Engines for Engineers

This Wednesday afternoon started by clambering onto a minibus and embarking on a trip to Rolls-Royce visitor centre in Derby. There were 15 engineering students in total and upon arrival we were shown around the heritage centre which included looking at a RB211 and a Trent 800, both of which are turbofan engines. The RB211 is the engine which famously bankrupted Rolls-Royce during development in the 1970s. In order to keep up with competition, GE, Rolls-Royce had developed carbon fibre fan blades which failed at the last stage of testing. After returning to the drawing board titanium fan blades were employed and the company was nationalised after spiraling costs. The company survived, of course, and has turned into a household name and a company that many engineers aspire to join.

The Trent 800 is a part of a family of Trent engines developed after the RB211 and includes some very interesting technology. The nosecone, for instance, has a rubber tip to stop large blocks of ice being drawn into the engine. If ice does develop on the nose an imbalance breaks it up. The fan blades are diffusion bonded super plasticity formed titanium, which sounds and is pretty impressive. The Aerospace Materials module that I am currently taking deals with metallurgy of various engine components and goes into explaining how turbine blades can survive at a temperature 200 degrees above their melting point. After the heritage centre we were shown around the new visitors centre which included a corporate video introduction to Rolls-Royce. Most people reading this know that Rolls-Royce doesn’t produce motorcars but how aware are you of the various land and sea projects? The visitors centre briefly explained Rolls-Royce involvement in these other markets but the focus was on aeroengines and the central focus at the end of the tour was overlooking the Trent 700 production line. If you are interested in Rolls-Royce and jet engines I’d recommend watching How to Build … A Jumbo Jet Engine.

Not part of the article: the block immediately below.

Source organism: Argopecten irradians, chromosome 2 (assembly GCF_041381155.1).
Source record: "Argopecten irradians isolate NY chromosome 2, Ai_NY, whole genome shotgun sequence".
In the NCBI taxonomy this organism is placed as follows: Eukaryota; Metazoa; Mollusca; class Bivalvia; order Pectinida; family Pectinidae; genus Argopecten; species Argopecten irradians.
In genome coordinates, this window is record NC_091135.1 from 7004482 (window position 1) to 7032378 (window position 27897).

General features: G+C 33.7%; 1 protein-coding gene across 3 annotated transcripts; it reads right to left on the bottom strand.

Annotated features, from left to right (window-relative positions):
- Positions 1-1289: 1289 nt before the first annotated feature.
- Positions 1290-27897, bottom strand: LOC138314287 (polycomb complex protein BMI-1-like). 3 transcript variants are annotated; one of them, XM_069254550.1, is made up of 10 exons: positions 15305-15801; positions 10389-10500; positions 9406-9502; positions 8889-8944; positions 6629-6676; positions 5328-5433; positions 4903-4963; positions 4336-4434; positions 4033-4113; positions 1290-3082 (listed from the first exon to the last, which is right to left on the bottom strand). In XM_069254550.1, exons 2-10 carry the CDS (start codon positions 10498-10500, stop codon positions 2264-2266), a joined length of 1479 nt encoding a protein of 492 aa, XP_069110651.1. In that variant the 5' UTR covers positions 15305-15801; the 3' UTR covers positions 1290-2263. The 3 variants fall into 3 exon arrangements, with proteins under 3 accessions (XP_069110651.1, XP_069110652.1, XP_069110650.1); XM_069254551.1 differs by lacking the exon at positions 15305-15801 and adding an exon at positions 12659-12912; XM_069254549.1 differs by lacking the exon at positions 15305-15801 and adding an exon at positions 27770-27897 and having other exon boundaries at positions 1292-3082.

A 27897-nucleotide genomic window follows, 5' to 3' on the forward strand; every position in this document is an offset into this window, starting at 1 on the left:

Share this page:

Share this page:

Matthew

About Matthew

Matthew graduated from the University of Leicester in Summer 2012 and is no longer blogging for this site.

View more posts by Matthew

Subscribe to Matthew's posts

2 responses to “Engines for Engineers”

  1. DEDE

    It’s interesting!
    as you describe, the turbine blades can withstand the temperature 200 degrees higher than the melting point. Can you explain?

Network-wide options by YD - Freelance Wordpress Developer